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  1. Member
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    Last edited by Stears555; 18th Nov 2015 at 07:54.
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    As I said, HEVC was not a breaktrough
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  3. I read through the pdf until my head started to hurt, but I think the gist of it was they tested a bunch of encoders using two different PCs (desktop and server) and they ran three different tests on each, supposedly comparing the bitrate each encoder required to achieve a fixed quality.
    One test had no speed restrictions, the second required a minimum encoding speed (although different for desktop and server) and the third required an even higher minimum speed, so in the case of x265 (and x264) the encoder's speed preset needed to be changed accordingly.
    It appears x265 was considered the best (in respect to bitrate) when there was no minimum speed requirement and still the best when the minimum speed requirement was fairly low and dropped to 3rd or 4th place when the minimum speed requirement was higher. It was interesting to see x264 was used as a reference point, and wasn't doing too badly, not all that far behind the better x265 encoders and better than some.

    One thing I'm still not clear on is whether 2 pass encoding was used for every codec or when it was, as was the case for x264 and x265, if the minimum speed requirement included the first pass or if it was just for the second pass.

    I'm not familiar with many of the encoders in the test, but I'm assuming this was a comparison of CPU based encoders only?
    Last edited by hello_hello; 18th Nov 2015 at 08:24. Reason: spelling
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    Originally Posted by hello_hello View Post
    I read through the pdf until my head started to hurt, but I think the gist of it was they tested a bunch of encoders using two different PCs (desktop and server) and the ran three different tests on each, supposedly comparing the bitrate each encoder required to achieve a fixed quality.
    One test had no speed restrictions, the second required a minimum encoding speed (although different for desktop and server) and the third required an even higher minimum speed, so in the case of x265 (and x264) the encoder's speed preset needed to be changed accordingly.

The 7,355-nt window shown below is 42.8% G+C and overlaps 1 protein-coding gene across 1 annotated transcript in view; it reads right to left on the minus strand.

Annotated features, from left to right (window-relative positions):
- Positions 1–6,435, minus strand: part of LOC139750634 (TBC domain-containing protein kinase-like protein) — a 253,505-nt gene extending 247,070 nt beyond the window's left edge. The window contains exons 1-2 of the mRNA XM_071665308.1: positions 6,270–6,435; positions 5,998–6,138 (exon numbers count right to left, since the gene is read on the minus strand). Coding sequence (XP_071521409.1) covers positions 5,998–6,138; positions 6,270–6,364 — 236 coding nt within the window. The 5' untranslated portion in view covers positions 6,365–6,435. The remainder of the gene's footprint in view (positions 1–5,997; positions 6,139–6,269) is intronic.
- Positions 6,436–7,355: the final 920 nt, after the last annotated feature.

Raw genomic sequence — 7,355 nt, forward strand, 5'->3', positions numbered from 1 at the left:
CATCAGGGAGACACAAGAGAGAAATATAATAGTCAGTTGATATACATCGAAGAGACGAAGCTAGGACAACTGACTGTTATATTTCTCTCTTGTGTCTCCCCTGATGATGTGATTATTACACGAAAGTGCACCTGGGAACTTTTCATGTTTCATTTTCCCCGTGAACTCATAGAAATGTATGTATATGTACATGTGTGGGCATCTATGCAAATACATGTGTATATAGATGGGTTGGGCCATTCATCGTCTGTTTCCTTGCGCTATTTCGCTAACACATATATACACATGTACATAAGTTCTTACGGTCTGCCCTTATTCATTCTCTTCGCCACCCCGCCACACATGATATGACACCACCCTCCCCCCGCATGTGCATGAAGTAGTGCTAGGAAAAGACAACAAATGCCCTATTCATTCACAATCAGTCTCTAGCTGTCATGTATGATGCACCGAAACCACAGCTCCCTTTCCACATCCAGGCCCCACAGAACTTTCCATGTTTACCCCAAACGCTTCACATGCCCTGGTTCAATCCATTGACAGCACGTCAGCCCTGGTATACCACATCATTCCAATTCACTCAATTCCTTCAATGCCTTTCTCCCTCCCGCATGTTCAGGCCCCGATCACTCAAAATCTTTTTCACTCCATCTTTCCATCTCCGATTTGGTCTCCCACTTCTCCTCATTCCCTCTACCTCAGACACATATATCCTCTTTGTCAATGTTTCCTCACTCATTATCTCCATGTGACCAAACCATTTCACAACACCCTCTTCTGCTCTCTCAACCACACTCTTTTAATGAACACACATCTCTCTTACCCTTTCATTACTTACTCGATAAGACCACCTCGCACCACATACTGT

It appears x265 was considered the best (in respect to bitrate) when there was no minimum speed requirement and still the best when the minimum speed requirement was fairly low and dropped to 3rd or 4th place when the minimum speed requirement was higher. It was interesting to see x264 was used as a reference point, and wasn't doing too badly, not all that far behind the better x265 encoders and better than some.

    One thing I'm still not clear on is whether 2 pass encoding was used for every codec or when it was, as was the case for x264 and x265, if the minimum speed requirement included the first pass or if it was both passes combined.

    And I'm not familiar with many of the encoders in the test, but I'm assuming this was a comparison of CPU based encoders only?
    Yes, they were CPU codecs tests. Imagine: the GPU and other HW encoders have even worse quality....
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  5. I'm still trying to get my head around it a little in respect to how they tested. My brain expects to compare the quality of encoders at a fixed bitrate, but the test is comparing the amount of compression achieved for a fixed quality. I understand it can be done either way but I'm not sure how they determined the bitrate to use for a particular encoder (it seems to be a case of running encodes while increasing the bitrate until the target quality was reached) and I'm not sure why it'd necessitate using 2 pass encoding, at least for x264 and x265, which is why I wondered whether the minimum encoding speed requirements only applied to the second pass. It doesn't seem as though HEVC is setting the world on fire yet though.

    According to the pdf the "desktop fast encoding" test had a minimum speed requirement of 30fps, while for the "server fast encoding" test it was 60fps, and each time the medium preset was used for the x264 encoder, while for x265 the ultrafast preset was used for the desktop test and the superfast preset was used for the server test. Logically I'd have thought for x265 the speed presets would be the other way around (superfast for the desktop test and ultrafast for the server test), and the same preset each time for x264 doesn't make complete sense to me. The desktop and server PCs had completely different CPUs so maybe that'd explain it, but it doesn't seem logical on the face of it, especially as the "desktop fast encoding test" was the only one where x264 beat x265.